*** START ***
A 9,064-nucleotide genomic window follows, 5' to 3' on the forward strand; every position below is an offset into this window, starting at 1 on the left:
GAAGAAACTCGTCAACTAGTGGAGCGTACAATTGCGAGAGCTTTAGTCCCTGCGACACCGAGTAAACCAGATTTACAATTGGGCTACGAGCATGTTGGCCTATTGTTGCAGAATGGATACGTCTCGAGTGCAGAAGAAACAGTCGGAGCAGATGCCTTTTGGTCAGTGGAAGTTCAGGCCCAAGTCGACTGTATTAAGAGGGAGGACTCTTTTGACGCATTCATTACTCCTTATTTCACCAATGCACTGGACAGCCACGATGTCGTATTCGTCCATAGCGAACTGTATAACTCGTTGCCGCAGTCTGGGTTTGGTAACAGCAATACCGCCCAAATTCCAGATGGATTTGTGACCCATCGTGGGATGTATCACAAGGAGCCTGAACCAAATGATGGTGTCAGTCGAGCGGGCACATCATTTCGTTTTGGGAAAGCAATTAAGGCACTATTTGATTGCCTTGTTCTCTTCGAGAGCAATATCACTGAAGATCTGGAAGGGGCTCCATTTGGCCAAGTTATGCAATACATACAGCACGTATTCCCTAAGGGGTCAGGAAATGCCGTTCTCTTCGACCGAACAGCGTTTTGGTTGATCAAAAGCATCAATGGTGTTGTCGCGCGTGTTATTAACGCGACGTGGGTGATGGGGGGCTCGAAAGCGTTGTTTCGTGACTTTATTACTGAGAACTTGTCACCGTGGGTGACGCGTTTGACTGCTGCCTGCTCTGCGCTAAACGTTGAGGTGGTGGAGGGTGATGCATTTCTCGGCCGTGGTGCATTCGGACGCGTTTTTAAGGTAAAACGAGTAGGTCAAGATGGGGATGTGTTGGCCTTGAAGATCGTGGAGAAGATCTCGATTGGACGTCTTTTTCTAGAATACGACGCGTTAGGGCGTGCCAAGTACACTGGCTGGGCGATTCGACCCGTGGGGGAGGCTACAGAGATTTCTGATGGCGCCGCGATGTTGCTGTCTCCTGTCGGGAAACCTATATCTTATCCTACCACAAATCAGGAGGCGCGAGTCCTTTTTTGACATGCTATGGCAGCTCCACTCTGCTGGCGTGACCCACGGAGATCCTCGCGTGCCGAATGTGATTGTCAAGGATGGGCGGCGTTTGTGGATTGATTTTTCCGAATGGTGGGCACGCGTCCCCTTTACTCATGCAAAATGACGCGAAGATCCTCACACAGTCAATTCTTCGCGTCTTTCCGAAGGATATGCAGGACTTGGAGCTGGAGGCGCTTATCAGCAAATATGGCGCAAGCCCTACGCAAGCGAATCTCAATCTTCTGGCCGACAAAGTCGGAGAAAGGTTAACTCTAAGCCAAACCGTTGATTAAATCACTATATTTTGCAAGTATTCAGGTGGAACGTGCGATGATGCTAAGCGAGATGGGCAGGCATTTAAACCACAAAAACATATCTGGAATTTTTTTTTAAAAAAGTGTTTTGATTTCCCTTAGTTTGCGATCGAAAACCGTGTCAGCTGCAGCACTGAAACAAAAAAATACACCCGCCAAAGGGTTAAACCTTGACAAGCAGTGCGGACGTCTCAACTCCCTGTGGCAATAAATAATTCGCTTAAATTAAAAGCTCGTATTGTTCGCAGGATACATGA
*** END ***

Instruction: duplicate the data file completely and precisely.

A 9,064-nucleotide genomic window follows, 5' to 3' on the forward strand; every position below is an offset into this window, starting at 1 on the left:
GAAGAAACTCGTCAACTAGTGGAGCGTACAATTGCGAGAGCTTTAGTCCCTGCGACACCGAGTAAACCAGATTTACAATTGGGCTACGAGCATGTTGGCCTATTGTTGCAGAATGGATACGTCTCGAGTGCAGAAGAAACAGTCGGAGCAGATGCCTTTTGGTCAGTGGAAGTTCAGGCCCAAGTCGACTGTATTAAGAGGGAGGACTCTTTTGACGCATTCATTACTCCTTATTTCACCAATGCACTGGACAGCCACGATGTCGTATTCGTCCATAGCGAACTGTATAACTCGTTGCCGCAGTCTGGGTTTGGTAACAGCAATACCGCCCAAATTCCAGATGGATTTGTGACCCATCGTGGGATGTATCACAAGGAGCCTGAACCAAATGATGGTGTCAGTCGAGCGGGCACATCATTTCGTTTTGGGAAAGCAATTAAGGCACTATTTGATTGCCTTGTTCTCTTCGAGAGCAATATCACTGAAGATCTGGAAGGGGCTCCATTTGGCCAAGTTATGCAATACATACAGCACGTATTCCCTAAGGGGTCAGGAAATGCCGTTCTCTTCGACCGAACAGCGTTTTGGTTGATCAAAAGCATCAATGGTGTTGTCGCGCGTGTTATTAACGCGACGTGGGTGATGGGGGGCTCGAAAGCGTTGTTTCGTGACTTTATTACTGAGAACTTGTCACCGTGGGTGACGCGTTTGACTGCTGCCTGCTCTGCGCTAAACGTTGAGGTGGTGGAGGGTGATGCATTTCTCGGCCGTGGTGCATTCGGACGCGTTTTTAAGGTAAAACGAGTAGGTCAAGATGGGGATGTGTTGGCCTTGAAGATCGTGGAGAAGATCTCGATTGGACGTCTTTTTCTAGAATACGACGCGTTAGGGCGTGCCAAGTACACTGGCTGGGCGATTCGACCCGTGGGGGAGGCTACAGAGATTTCTGATGGCGCCGCGATGTTGCTGTCTCCTGTCGGGAAACCTATATCTTATCCTACCACAAATCAGGAGGCGCGAGTCCTTTTTTGACATGCTATGGCAGCTCCACTCTGCTGGCGTGACCCACGGAGATCCTCGCGTGCCGAATGTGATTGTCAAGGATGGGCGGCGTTTGTGGATTGATTTTTCCGAATGGTGGGCACGCGTCCCCTTTACTCATGCAAAATGACGCGAAGATCCTCACACAGTCAATTCTTCGCGTCTTTCCGAAGGATATGCAGGACTTGGAGCTGGAGGCGCTTATCAGCAAATATGGCGCAAGCCCTACGCAAGCGAATCTCAATCTTCTGGCCGACAAAGTCGGAGAAAGGTTAACTCTAAGCCAAACCGTTGATTAAATCACTATATTTTGCAAGTATTCAGGTGGAACGTGCGATGATGCTAAGCGAGATGGGCAGGCATTTAAACCACAAAAACATATCTGGAATTTTTTTTTAAAAAAGTGTTTTGATTTCCCTTAGTTTGCGATCGAAAACCGTGTCAGCTGCAGCACTGAAACAAAAAAATACACCCGCCAAAGGGTTAAACCTTGACAAGCAGTGCGGACGTCTCAACTCCCTGTGGCAATAAATAATTCGCTTAAATTAAAAGCTCGTATTGTTCGCAGGATACATGA